Review: Riverdance – Merrill Auditorium – Portland, ME – 1 June 2017
I’m sure it has been a grueling schedule for the cast of Riverdance on their 20th Anniversary World Tour. We were able to watch the show at Merrill Auditorium in Portland, Maine on June 1st. It is one of the last 7 locations for the cast this year before they return to Ireland for the summer and tour Europe during the fall.
Originally known as the Portland City Hall Auditorium, the Merrill Auditorium is a lovely old theater built in 1911 in the eastern section of Portland City Hall. It underwent a major renovation in 1997[i]. It seats 1,907 people.
We arrived early and went to Union Restaurant up the street. (More about that later.) The doors into the auditorium opened about 30 minutes before showtime. We had great seats, Row G in Section 1 of the Orchestra; the seats were comfortable and had plenty of leg room. I was impressed with the venue. My new phone has a panoramic view option which I gave a try.
|Merrill Auditorium, Portland, Maine - Panoramic view.|
Sadly, the lead male dancer was no Michael Flatley. He wasn’t as crisp nor as engaging as the original. Likewise, none of the female leads had that amazing gazelle-like nature that Jean Butler of the original cast had.
I know it was long into their road trip, but it was clear some of the troupe were tired, bored, or both. A couple cast members danced nicely when in the front but when they rotated to the rear of a group they fell out of character, just standing around, flat-footed, looking about waiting for their return to the front. I’ve seen high school casts remain in character much better. The lack of professionalism in some of the cast was sad to see.
Clearly, with the smaller cast and many of the troupe needing to double-up on roles. For example, I was less than inspired when I first saw J. L. Williams singing. He was an okay baritone but not great. However, he really shined as a tapper. In the original, the two roles would have been handled by two different individuals.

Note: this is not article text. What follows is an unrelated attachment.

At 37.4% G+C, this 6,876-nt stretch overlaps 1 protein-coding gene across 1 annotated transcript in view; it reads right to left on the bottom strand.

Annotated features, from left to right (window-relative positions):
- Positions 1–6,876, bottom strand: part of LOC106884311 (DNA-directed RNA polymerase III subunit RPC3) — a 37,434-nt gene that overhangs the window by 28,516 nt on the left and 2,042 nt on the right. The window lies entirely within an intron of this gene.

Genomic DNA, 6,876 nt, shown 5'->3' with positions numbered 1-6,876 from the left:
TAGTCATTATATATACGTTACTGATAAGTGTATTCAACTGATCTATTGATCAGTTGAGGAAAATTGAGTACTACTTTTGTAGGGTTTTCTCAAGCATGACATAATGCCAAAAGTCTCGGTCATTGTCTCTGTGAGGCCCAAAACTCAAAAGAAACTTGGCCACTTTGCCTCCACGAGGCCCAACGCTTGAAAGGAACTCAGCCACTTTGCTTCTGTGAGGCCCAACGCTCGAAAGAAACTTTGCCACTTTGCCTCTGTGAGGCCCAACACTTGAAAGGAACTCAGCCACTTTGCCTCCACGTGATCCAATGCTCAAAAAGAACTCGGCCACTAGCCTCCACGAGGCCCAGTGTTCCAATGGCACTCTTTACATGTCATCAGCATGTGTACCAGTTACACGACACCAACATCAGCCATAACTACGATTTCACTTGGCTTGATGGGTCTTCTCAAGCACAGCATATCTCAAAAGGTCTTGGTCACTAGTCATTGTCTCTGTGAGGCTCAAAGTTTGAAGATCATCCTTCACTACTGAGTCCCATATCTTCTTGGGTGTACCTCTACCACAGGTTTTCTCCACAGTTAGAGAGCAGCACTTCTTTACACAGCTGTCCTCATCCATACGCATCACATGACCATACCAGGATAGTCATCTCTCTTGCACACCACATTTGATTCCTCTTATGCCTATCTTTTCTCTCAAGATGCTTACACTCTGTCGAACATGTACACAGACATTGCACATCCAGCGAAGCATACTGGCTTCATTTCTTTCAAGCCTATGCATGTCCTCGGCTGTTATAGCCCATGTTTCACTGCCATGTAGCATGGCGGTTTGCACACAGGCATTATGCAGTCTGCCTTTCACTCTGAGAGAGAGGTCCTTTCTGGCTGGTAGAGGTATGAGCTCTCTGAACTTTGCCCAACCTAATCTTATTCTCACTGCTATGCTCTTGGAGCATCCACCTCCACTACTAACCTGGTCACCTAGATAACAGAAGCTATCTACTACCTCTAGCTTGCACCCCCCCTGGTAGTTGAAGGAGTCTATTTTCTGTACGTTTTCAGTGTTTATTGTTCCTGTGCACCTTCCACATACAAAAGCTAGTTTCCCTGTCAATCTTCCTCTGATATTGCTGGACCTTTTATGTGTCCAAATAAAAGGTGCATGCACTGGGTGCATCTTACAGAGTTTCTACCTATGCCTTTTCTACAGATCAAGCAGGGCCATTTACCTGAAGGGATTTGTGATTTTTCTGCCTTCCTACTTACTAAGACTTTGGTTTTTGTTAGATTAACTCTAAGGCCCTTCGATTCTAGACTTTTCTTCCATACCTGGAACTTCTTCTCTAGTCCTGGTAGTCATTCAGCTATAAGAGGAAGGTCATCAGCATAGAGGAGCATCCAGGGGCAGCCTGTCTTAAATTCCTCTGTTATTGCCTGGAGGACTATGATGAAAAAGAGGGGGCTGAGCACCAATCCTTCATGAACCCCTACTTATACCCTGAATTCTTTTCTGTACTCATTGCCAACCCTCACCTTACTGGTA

Likewise, Flamenco dancer, Marta Ortiz, seemed to get tired and more and more flat-footed as her particularly long flamenco routine went on. She had a great smile and kept it during what had to have been an exhausting routine, but I don’t recall ever seeing a professional dancer look so tired.
The one aspect of the show that may have been better than the original was Mark Alfred on the drums. He was amazing; I believe his Bodhrán playing was the best I have ever heard. His drum and cymbal work was a positive contribution throughout the show.
I will admit, although I’m not a Celtophile, I am close and generally love all things Celtic. I found the Riverdance 20th Anniversary Tour to be enjoyable and great fun. It was a good show, but certainly not of the quality that created the Riverdance phenomena of the 1990s. The show did remind me of my Celtic Irish roots and, most importantly, made me want to dance.
RIVERDANCE 20th Anniversary Tour [Trailer]
(Not the cast nor the Portland, Maine venue but good to watch.)